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Math-science magnet program expanded

A father and his sons explore a helicopter

A father and his sons explore a helicopter at the Cradle of Aviation Museum in the Reckson Center in East Garden City. (Sept. 18, 2010) Photo Credit: Michael E. Ach

In a novel partnership, several Nassau school districts have teamed up with Long Island businesses and the county’s Cradle of Aviation Museum to provide daily hands-on classes in math and science to more than 200 students, officials say.

The new Science, Technology, Engineering and Math  Magnet Academy program expands an existing magnet program between the Cradle of Aviation and the Westbury school district to include the Uniondale and Freeport school districts and Nassau BOCES. It is supported by the Long Island Forum for Technology and 18 Long Island-based aerospace and technology companies, County Executive Edward Mangano said in a news release.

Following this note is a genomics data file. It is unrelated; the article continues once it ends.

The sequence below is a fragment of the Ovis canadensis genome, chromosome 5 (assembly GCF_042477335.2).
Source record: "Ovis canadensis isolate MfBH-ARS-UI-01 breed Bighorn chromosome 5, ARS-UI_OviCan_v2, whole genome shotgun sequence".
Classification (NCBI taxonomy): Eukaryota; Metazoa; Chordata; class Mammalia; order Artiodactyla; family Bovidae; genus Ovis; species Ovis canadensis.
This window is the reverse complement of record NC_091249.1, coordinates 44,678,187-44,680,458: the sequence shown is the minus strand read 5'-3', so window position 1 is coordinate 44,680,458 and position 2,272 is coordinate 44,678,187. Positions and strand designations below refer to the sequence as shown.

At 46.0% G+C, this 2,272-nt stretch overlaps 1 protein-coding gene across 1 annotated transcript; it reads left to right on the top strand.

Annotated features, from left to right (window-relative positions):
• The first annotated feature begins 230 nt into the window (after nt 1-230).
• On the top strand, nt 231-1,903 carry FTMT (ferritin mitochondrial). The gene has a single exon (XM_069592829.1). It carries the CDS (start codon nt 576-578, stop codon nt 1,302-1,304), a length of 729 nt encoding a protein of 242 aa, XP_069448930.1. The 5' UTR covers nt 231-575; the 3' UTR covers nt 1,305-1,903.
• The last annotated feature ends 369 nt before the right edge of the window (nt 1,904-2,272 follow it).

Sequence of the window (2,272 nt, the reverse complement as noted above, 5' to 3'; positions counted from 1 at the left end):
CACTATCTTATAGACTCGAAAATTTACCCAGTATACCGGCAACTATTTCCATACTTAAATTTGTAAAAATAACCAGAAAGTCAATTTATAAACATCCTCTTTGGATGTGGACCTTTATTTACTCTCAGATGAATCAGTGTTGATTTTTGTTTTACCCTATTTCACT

Students will take physics, math and robotics classes in their own schools and then travel daily to the museum for on-site classes. Trips to the 18 STEM companies also are planned. The program has been expanded to include students from elementary and middle schools as well as high schools.

Officials say Westbury High School students in the existing magnet academy scored higher in state physics and chemistry Regents exams than students who were not enrolled in the program.

“This is an excellent example of Long Island’s academic and business communities joining together to help make a difference in the lives of our children,” Mangano said.

A Mangano spokeswoman said there is no cost to the county from the STEM academy.

“This is being funded by grants that the museum and the school districts are applying for,” she said.



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